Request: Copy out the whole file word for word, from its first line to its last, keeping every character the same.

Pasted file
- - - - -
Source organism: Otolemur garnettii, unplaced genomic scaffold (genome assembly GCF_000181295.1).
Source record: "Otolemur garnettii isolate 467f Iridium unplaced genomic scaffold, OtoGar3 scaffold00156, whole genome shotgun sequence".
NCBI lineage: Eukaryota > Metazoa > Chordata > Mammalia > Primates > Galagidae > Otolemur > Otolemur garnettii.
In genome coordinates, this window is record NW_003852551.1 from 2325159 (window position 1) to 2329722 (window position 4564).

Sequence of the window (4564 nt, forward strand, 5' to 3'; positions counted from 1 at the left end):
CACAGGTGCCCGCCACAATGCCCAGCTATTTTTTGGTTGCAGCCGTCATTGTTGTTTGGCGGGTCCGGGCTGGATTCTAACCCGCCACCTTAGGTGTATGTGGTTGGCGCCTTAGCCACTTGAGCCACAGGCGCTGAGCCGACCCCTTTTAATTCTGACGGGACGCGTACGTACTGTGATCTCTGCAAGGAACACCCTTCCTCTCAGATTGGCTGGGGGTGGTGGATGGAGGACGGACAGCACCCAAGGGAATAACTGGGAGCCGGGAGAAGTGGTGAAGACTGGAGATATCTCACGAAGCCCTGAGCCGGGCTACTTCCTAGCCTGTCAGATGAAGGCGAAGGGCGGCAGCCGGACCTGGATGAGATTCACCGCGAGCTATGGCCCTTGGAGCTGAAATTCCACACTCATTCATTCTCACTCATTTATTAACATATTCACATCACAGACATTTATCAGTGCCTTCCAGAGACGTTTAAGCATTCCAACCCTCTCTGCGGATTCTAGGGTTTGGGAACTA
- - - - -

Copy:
Source organism: Otolemur garnettii, unplaced genomic scaffold (genome assembly GCF_000181295.1).
Source record: "Otolemur garnettii isolate 467f Iridium unplaced genomic scaffold, OtoGar3 scaffold00156, whole genome shotgun sequence".
NCBI lineage: Eukaryota > Metazoa > Chordata > Mammalia > Primates > Galagidae > Otolemur > Otolemur garnettii.
In genome coordinates, this window is record NW_003852551.1 from 2325159 (window position 1) to 2329722 (window position 4564).

Sequence of the window (4564 nt, forward strand, 5' to 3'; positions counted from 1 at the left end):
CACAGGTGCCCGCCACAATGCCCAGCTATTTTTTGGTTGCAGCCGTCATTGTTGTTTGGCGGGTCCGGGCTGGATTCTAACCCGCCACCTTAGGTGTATGTGGTTGGCGCCTTAGCCACTTGAGCCACAGGCGCTGAGCCGACCCCTTTTAATTCTGACGGGACGCGTACGTACTGTGATCTCTGCAAGGAACACCCTTCCTCTCAGATTGGCTGGGGGTGGTGGATGGAGGACGGACAGCACCCAAGGGAATAACTGGGAGCCGGGAGAAGTGGTGAAGACTGGAGATATCTCACGAAGCCCTGAGCCGGGCTACTTCCTAGCCTGTCAGATGAAGGCGAAGGGCGGCAGCCGGACCTGGATGAGATTCACCGCGAGCTATGGCCCTTGGAGCTGAAATTCCACACTCATTCATTCTCACTCATTTATTAACATATTCACATCACAGACATTTATCAGTGCCTTCCAGAGACGTTTAAGCATTCCAACCCTCTCTGCGGATTCTAGGGTTTGGGAACTA